In response to various questions and conversations we have had, we would like to provide some additional facts regarding the recent bill, HB15-1054, concerning OHV (off-highway vehicle) usage.
To begin with, this bill has died, so it proves to no longer be a threat to Rio Blanco County’s OHV enthusiasts.
Since we are in the heart of the 2015 legislative season, we thought it might be a good idea to give a quick overview of the legislative process and explain where confusion might lie concerning proposed bills.
Using the OHV bill as an example, it is easy to find the original version of the proposed bill, but we must research a little further to find all amendments. Once a bill is proposed, it tends to “take on a life of its own,” and amendments are continually proposed. Tracking those changes can be easily followed at www.leg.state.co.us. This website provides all Senate and House bills currently proposed, amendments, committee reports, Joint Budget Committee analysis and a variety of additional information concerning the legislative process.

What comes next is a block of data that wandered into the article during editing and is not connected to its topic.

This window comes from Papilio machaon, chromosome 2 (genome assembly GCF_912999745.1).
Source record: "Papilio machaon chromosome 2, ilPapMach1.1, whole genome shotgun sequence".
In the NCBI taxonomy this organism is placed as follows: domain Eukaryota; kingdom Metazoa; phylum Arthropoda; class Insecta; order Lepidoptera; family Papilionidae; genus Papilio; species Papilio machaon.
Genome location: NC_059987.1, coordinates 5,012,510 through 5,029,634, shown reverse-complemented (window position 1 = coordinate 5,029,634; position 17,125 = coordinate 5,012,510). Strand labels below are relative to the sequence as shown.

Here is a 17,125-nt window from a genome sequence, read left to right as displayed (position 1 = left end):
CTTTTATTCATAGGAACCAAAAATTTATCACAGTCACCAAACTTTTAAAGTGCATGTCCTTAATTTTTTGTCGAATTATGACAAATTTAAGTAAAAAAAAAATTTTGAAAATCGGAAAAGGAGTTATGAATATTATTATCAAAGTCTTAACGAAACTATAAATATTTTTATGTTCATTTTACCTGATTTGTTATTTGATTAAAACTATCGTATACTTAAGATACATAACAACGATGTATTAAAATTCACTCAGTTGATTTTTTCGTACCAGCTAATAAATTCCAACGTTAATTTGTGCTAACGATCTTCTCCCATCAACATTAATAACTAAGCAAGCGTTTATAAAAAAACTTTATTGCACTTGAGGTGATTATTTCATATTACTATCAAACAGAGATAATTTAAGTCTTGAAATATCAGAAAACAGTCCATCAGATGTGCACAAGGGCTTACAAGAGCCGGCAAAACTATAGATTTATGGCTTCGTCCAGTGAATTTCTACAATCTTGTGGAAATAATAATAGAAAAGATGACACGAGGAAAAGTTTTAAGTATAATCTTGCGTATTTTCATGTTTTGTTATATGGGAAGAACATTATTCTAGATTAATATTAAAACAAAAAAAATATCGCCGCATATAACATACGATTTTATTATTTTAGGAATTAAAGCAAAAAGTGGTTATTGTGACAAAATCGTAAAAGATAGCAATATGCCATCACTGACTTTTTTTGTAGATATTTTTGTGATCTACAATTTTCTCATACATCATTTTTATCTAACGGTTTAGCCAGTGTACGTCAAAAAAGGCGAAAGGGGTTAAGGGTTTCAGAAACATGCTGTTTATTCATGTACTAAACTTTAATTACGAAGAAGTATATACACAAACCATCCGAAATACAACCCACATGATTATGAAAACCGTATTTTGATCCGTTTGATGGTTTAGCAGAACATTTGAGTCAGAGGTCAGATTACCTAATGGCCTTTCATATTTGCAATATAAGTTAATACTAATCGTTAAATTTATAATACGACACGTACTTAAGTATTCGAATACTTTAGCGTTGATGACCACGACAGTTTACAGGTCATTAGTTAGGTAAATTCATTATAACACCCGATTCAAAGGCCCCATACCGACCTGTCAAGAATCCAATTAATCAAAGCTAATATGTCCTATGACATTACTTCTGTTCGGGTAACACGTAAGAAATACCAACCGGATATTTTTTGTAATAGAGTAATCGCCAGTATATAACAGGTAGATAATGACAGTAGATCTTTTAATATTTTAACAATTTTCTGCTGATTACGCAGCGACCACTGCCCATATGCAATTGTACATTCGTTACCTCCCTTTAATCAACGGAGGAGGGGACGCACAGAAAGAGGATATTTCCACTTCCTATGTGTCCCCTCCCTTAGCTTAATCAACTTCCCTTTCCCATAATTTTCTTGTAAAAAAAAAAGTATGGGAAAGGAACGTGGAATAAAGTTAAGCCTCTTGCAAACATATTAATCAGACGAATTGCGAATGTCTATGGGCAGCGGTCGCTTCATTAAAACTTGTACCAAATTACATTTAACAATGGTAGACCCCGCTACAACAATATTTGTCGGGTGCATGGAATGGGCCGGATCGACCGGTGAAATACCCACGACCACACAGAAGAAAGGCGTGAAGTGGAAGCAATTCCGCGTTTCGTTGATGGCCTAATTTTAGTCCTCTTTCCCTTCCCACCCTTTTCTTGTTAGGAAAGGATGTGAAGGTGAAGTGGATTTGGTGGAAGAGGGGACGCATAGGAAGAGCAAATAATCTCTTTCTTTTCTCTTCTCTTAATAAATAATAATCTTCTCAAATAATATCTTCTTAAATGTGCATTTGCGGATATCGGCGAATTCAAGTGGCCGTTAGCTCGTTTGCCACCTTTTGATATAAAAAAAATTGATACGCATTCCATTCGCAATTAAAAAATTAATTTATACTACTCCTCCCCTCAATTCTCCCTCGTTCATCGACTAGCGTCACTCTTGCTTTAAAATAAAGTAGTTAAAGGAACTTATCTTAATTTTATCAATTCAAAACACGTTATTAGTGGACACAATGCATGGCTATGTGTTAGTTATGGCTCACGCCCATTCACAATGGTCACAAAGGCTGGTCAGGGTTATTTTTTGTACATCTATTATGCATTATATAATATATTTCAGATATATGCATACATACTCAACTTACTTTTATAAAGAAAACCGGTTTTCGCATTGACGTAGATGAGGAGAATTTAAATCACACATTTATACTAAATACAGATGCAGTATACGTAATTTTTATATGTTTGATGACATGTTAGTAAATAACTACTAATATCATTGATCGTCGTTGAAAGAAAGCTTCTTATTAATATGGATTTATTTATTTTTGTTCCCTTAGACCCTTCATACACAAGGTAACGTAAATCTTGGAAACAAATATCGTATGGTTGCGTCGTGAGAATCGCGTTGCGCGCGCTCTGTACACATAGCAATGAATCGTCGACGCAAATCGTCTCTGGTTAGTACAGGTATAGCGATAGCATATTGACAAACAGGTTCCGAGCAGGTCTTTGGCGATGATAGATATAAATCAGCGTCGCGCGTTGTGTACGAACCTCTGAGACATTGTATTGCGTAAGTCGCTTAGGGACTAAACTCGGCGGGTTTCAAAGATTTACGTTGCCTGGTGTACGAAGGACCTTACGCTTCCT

Continuing with the OHV bill example, you can see that the original bill, which was crafted by several commissioners, including Rio Blanco County’s commissioners, was introduced Jan. 7, 2015, amended Jan. 28 and on Feb. 19, the House Committee on Finance postponed the bill indefinitely.
The original bill language was beneficial to OHV enthusiasts and helped advance the current OHV tourism actions in our county, which is why RBC was in support. The various amendments, which ultimately led to the bill being killed, put an unacceptable twist on the original concept, and it could not garner enough support to continue moving through the legislative process.
So, what are county officials doing to ensure proposed legislation that would negatively impact citizens does not move forward in the legislative process? The RBC commissioners are all actively engaged in organizations, such as Associated Governments of Northwestern Colorado, Club 20 and Colorado Counties, Inc.
Organizations such as these are continually watching the bill’s progression and alerting us to amendments that could be deemed harmful. Commissioners perform weekly legislative update teleconferences within these organizations, and work closely with lobbyist companies to ensure no details “slip through the cracks.”
The Legislative session is a busy time for all government agencies, and working collaboratively with neighboring counties and various non-profit organizations ensures the Western Slope of Colorado is working together to offset non-rural proposed legislation.
If you have any questions concerning proposed legislation, please email the Rio Blanco County Commissioners at firstname.lastname@example.org or call 970-878-9430.
Rio Blanco County Commissioner